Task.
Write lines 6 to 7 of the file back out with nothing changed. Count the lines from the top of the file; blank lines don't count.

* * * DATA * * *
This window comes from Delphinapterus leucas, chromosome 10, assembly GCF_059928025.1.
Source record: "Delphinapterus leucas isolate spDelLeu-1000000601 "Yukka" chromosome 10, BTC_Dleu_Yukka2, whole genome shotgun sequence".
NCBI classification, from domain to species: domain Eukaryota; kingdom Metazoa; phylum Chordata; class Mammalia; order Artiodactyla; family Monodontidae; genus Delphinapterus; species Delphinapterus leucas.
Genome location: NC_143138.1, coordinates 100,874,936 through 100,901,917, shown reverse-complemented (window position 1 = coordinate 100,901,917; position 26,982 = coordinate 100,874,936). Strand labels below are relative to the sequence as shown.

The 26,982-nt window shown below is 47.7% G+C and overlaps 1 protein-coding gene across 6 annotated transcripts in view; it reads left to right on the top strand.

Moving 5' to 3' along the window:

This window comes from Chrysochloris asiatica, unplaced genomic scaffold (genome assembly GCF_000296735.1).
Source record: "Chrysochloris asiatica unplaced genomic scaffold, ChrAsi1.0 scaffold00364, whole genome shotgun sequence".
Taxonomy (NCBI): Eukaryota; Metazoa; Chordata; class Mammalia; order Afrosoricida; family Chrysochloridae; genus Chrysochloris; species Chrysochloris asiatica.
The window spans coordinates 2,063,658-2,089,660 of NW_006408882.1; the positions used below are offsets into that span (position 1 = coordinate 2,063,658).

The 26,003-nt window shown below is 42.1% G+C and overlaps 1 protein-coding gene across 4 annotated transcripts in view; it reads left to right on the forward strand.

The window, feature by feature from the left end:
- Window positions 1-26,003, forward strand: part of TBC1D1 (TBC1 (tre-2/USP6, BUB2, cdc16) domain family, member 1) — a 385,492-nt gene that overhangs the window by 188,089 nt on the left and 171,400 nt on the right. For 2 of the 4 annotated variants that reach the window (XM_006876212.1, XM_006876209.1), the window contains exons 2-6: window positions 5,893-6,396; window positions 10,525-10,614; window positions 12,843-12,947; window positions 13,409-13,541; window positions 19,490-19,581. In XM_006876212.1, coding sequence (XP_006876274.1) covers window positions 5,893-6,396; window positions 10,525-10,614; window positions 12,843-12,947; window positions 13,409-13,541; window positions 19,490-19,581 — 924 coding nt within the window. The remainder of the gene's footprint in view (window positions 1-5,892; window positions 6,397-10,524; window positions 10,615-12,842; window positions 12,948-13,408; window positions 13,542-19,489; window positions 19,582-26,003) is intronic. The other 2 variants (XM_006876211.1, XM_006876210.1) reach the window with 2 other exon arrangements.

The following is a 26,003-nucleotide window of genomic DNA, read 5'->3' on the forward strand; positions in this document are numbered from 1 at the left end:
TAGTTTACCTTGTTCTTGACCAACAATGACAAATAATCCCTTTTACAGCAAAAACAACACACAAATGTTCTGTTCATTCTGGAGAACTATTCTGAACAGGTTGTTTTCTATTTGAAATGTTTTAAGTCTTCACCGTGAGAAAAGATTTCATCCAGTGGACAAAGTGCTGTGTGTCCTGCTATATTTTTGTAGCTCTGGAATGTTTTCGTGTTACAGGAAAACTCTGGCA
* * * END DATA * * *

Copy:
Moving 5' to 3' along the window:

This window comes from Chrysochloris asiatica, unplaced genomic scaffold (genome assembly GCF_000296735.1).